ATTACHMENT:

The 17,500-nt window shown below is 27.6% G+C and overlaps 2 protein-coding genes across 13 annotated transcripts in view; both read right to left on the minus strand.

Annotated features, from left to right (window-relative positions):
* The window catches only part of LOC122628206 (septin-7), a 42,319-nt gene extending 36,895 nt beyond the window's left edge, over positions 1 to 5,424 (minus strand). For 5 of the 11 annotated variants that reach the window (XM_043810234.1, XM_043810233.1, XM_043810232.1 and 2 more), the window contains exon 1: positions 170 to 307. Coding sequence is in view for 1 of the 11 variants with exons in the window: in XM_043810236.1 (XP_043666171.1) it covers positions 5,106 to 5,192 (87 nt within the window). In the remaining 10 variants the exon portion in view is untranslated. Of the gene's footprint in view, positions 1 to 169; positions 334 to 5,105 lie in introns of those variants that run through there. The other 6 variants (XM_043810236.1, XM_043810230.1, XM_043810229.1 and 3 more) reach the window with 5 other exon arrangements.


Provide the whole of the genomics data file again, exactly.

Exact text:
The 17,500-nt window shown below is 27.6% G+C and overlaps 2 protein-coding genes across 13 annotated transcripts in view; both read right to left on the minus strand.

Annotated features, from left to right (window-relative positions):
* The window catches only part of LOC122628206 (septin-7), a 42,319-nt gene extending 36,895 nt beyond the window's left edge, over positions 1 to 5,424 (minus strand). For 5 of the 11 annotated variants that reach the window (XM_043810234.1, XM_043810233.1, XM_043810232.1 and 2 more), the window contains exon 1: positions 170 to 307. Coding sequence is in view for 1 of the 11 variants with exons in the window: in XM_043810236.1 (XP_043666171.1) it covers positions 5,106 to 5,192 (87 nt within the window). In the remaining 10 variants the exon portion in view is untranslated. Of the gene's footprint in view, positions 1 to 169; positions 334 to 5,105 lie in introns of those variants that run through there. The other 6 variants (XM_043810236.1, XM_043810230.1, XM_043810229.1 and 3 more) reach the window with 5 other exon arrangements.